Back to selection

Dear Irrfan Khan, I Love You

The Lunchbox The Lunchbox

I fell in love this week at Toronto.

It started as an attraction during In Treatment, when he was depressed, and took four minutes of screen time to roll a cigarette. It grew during The Namesake. And then when I watched Life of Pi on an airplane and he made me cry – even more than how much I normally cry when watching movies on planes – I started feeling feelings. As I wiped my eyes with the sleeve of a sleeping passenger beside me, I knew what was happening: I had an actor crush.

But during an 8AM screening of The Lunchbox this week at TIFF, he got me. The movie, directed by Ritesh Batra and shot by Michael Simmonds (Goodbye Solo), follows Mr. Khan as a lonely, closed-off office worker who begins getting the wrong lunchbox every day from a delivery service. He begins a relationship of notes and letters with the cook, a lonely wife in the center of town. Can they meet in person – should they meet in person?

Here is why Irrfan Khan is so good:

STILLNESS.

Stillness is the most underrated weapon in an actor’s arsenal. Irrfan Khan is a – nay, THE — master of stillness. Mr. Khan’s particular stillness is very important, because it gives his  gigantic, wet black eyes time to stare at things. He is so good at staring at things.

When he is staring at things, Irrfan Khan does not mix up his emotions. You see all of the feelings – melancholy, exhaustion, hopelessness, annoyance, regret, surprise – but you don’t see them all at once. You see them one by one. You see the clouds pass into beautiful motionless face for melancholy, and then see them pass back out again for exhaustion. You see the almost imperceptible intake of breath for annoyance, and then you feel the quiet exhalation of regret.  You can hear every discreet thought, individually, echoing through your mind – even though he’s not saying a word.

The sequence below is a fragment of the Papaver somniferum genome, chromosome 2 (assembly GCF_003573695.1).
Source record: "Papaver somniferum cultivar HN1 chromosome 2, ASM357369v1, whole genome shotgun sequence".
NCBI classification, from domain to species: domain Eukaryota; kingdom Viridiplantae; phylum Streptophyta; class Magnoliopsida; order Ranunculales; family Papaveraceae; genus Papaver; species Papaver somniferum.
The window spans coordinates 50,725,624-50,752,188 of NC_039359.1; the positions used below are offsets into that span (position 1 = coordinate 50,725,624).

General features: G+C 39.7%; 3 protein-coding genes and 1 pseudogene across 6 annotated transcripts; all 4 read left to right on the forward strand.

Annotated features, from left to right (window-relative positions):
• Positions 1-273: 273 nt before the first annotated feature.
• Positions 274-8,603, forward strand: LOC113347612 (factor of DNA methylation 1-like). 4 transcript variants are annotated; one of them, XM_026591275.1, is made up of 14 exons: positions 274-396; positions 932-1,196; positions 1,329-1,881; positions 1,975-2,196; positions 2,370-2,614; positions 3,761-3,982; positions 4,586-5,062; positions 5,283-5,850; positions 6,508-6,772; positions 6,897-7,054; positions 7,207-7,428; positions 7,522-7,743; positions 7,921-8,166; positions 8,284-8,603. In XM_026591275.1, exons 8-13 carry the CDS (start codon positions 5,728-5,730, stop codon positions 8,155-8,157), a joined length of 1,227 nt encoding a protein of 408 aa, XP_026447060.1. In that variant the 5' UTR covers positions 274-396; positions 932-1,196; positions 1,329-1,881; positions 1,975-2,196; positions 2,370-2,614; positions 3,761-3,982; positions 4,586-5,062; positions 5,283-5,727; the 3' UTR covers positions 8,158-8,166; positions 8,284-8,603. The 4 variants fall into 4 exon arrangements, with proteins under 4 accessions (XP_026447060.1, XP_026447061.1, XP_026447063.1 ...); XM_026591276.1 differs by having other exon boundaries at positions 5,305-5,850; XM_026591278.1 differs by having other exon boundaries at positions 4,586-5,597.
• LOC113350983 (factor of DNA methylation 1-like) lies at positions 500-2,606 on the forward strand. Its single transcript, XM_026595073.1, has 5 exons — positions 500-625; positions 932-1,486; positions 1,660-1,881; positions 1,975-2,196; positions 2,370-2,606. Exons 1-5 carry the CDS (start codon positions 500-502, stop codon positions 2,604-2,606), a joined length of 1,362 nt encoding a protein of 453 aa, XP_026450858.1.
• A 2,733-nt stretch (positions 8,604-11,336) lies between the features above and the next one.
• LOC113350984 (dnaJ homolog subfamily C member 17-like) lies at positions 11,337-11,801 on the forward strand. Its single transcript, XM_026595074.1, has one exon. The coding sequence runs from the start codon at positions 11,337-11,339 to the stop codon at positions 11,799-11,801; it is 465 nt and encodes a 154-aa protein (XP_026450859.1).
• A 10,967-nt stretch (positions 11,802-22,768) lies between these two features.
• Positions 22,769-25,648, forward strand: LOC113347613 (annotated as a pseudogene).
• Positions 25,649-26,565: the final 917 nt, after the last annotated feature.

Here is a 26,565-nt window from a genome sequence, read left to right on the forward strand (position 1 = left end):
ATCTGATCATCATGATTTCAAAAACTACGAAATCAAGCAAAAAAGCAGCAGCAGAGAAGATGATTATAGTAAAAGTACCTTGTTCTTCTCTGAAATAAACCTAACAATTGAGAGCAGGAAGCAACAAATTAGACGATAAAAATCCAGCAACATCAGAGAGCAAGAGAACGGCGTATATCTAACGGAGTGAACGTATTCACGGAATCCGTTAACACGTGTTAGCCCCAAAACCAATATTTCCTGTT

When he does move – O, how he moves! The Lunchbox bestows upon us Irr-Fans almost ten – ten! – unbroken master shots of The Great Still One eating lunch. Just eating lunch. We get to gaze upon him as he unzips the lunch bag, puts the bag away, looks at the lunchbox, unclips its handles. Smells. Thinks. Looks. Unpacks the first tray – examines it. Unpacks the second tray – registers what it is. Checks the third, and then the fourth. Lays them all out next to each other. Looks around. Smells again. Hesitates. Inserts his spoon into the first dish. Carefully lays it onto his plate. Gathers some of the second dish. Puts it nearby.

And so on, and so on, step by step, tiny gesture by tiny gesture, until finally…

…he reaches spoon to his lips and….

…he takes a bite.

And he doesn’t smile. He doesn’t move. He does nothing. But inside those beautiful, gigantic, wet, black, sad, wise, lonely eyes – we can see the light change.  His heart just skipped a beat.

And so did mine.

 

DEAR MR. GABLE:

© 2016 Filmmaker Magazine
All Rights Reserved
A Publication of IPF